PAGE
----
Each month I give my verdict on who has shown the world an interesting and distinctive brand. My latest personal brand of the month goes to…
This month was a no-brainer for me. Most of you will know that earlier this month, Oprah Winfrey accepted the Cecil B. DeMille Award for lifetime achievement at the Golden Globes and delivered a moving speech that brought a star-studded audience to their feet and had #Oprah2020 trending on Twitter.
We know that Oprah has become quite a cultural phenomenon over the past 30-plus years. She has created a billionaire empire during which she has won numerous Emmys, has been nominated for an Oscar, and appeared on lists like Time’s 100 Most Influential People. She was awarded the Presidential Medal of Freedom. Her immense generosity and philanthropic spirit are renowned. The list goes on.
But what exactly was it that made this month’s moment at the podium so powerful? We all know that Oprah is an immensely talented presenter, but there’s a bit more to it than that.
For one, Oprah utilized one of the most effective speaking strategies there is: storytelling.
As we know in personal branding, people buy into your story. And by all measures, Oprah masterfully used storytelling in her speech. As soon as she reached the podium, she launched into her story with the words, “In 1964…”. By simply starting with a date, Oprah conveyed to the audience that she was about to tell a story, grabbing their attention. And with two simple words, she guided our imagination to come along side her for a journey.
Oprah presented her personal journey as a model for overcoming adversity; one of a metamorphosis from poor little girl in rural Mississippi to the wealthiest black woman in the US. It also captured a much larger narrative; she is living proof of attaining the quintessential American dream as we know it.
President Barack Obama presents Oprah with the Presidential Medal of Freedom in 2013.
Photograph: Mandel Ngan/AFP/Getty Images
Not only did Oprah’s story draw us into her as a person, but it also hit on something more personal to her audience. Her story was shared as an inspiration to us; one to help us better understand our feelings, cope with adversity and take action to improve our lives. One to remind us that no one is invisible. She also sent a powerful message by including men as well as women in the fight against sexual harassment. In these highly divided times, particularly in the US, her message is one that is perhaps desperately needed right now: we are one.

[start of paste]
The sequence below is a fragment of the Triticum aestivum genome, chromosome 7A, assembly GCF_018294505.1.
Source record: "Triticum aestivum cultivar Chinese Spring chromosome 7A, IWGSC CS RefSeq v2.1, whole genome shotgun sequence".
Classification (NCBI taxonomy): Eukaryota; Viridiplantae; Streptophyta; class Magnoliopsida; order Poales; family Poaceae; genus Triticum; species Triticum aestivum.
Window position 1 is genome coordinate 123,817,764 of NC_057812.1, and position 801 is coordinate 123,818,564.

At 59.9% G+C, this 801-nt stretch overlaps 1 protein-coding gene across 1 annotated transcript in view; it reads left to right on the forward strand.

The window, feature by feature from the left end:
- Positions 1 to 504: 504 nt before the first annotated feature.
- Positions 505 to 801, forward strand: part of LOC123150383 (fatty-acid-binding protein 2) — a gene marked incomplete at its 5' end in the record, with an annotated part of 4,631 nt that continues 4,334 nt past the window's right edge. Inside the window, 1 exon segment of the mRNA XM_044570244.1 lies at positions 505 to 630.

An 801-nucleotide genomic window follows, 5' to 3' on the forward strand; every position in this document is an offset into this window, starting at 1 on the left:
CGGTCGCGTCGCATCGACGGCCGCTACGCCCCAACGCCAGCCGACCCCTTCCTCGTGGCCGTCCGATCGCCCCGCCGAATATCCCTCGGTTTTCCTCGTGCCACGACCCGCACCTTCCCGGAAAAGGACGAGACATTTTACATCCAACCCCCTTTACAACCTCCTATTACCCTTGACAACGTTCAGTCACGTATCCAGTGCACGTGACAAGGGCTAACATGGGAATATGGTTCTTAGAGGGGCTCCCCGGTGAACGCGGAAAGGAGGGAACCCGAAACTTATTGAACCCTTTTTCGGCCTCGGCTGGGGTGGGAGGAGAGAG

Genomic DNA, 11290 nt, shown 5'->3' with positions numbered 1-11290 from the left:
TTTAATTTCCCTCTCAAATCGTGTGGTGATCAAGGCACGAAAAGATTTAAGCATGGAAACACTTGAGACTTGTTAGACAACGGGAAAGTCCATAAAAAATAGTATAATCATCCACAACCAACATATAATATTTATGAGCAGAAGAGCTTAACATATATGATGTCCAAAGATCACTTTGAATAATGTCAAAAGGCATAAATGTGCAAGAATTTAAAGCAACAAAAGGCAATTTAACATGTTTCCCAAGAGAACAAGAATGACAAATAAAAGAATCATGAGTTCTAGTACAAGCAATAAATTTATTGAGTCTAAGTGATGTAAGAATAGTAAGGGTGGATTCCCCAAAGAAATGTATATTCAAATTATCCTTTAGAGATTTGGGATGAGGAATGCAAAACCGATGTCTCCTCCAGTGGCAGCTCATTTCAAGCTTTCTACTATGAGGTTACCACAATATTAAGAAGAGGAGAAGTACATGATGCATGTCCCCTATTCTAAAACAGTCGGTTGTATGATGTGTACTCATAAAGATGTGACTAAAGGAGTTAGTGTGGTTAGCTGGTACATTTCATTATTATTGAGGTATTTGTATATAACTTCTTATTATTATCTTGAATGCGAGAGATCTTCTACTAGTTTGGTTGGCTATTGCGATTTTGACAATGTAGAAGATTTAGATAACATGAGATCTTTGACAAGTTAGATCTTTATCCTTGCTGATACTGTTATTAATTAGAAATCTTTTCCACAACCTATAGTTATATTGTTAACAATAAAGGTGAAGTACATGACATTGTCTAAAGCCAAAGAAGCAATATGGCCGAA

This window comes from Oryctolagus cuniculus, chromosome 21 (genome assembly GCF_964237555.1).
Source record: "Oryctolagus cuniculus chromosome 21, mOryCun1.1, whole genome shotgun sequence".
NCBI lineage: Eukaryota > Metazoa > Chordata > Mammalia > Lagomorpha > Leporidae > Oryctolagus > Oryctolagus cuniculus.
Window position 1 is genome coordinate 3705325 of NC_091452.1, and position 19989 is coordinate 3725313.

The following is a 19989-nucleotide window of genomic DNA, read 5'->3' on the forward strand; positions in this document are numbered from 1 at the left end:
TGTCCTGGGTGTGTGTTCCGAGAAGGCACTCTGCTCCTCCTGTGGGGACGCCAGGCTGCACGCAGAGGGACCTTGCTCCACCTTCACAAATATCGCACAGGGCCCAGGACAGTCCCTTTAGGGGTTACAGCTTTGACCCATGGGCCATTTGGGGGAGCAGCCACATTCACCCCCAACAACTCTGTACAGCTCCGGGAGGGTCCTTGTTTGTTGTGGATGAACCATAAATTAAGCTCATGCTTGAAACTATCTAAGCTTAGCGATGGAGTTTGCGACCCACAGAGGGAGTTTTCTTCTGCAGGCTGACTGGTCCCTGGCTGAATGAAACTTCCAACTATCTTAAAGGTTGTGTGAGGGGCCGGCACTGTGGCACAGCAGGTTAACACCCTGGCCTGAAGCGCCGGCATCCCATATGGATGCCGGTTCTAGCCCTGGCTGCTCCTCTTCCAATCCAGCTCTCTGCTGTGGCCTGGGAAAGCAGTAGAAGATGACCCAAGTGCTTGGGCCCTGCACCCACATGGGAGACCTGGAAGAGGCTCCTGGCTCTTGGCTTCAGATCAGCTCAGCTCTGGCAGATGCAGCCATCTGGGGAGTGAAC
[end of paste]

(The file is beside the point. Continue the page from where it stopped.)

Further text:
This highlights her impeccable timing. Perhaps Matt McGarrity, a speech teacher at the University of Washington, put this best: “Ultimately, Winfrey’s speech was so powerful because it was a kairotic response. In ancient Greek, kairos was a sense of time. Chronos was the ticking of the clock; kairos was the “opportune moment.” That chance to say just the right thing, in just the right way, at just the right time. Modern presidential debate seems focused on finding and exploiting the “just right response.”
So Oprah’s speech was a pitch perfect, captivating and well timed story. But perhaps most importantly, this speech was delivered by someone with the foundation of a strong personal brand.
Oprah’s power to influence public opinion, especially consumer purchasing choices,
is known as “The Oprah Effect.” Source: CNBC
From a personal branding standpoint, Oprah is a “total package”. She combines her core attributes (passion, purpose, strengths and values) with her charisma, emotional intelligence and authenticity to create a magnetic force.
Oprah has often written about purpose and personal values: “I believe there’s a calling for all of us. I know that every human being has value and purpose. The real work of our lives is to become aware. And awakened. To answer the call.” As one fan observed, Oprah’s purpose seems to center around helping people “live their best life”: to love themselves, believe in themselves, and follow their dreams. And you just have to watch her in action to know that she exudes passion (and compassion). There’s no doubt that her speech at the Golden Globes captured her passion, purpose and personal values loud and clear.
Above all, biggest branding asset is not how big her bank account or empire is, but how she shares exactly who she is, her personal “truth.” Oprah often speaks of the importance of authenticity: “There’s nothing more valuable than authenticity, so if you’re building your brand on a set of core principles, which are based on who you are and what you believe in, you can’t go wrong.” And this authenticity seems to extend to all facets of her personal brand. With Oprah, what you see has always been exactly what you get.
This brings me back to her impeccable timing. Perhaps an authentic, compassionate personal brand like Oprah’s is exactly what the world needs more of right now. And regardless of whether or not you’re on the #Oprah2020 bandwagon, there’s little denying that Oprah is one amazingly strong, inspirational personal brand.
In case you missed it, you can catch Oprah’s Golden Globes speech here: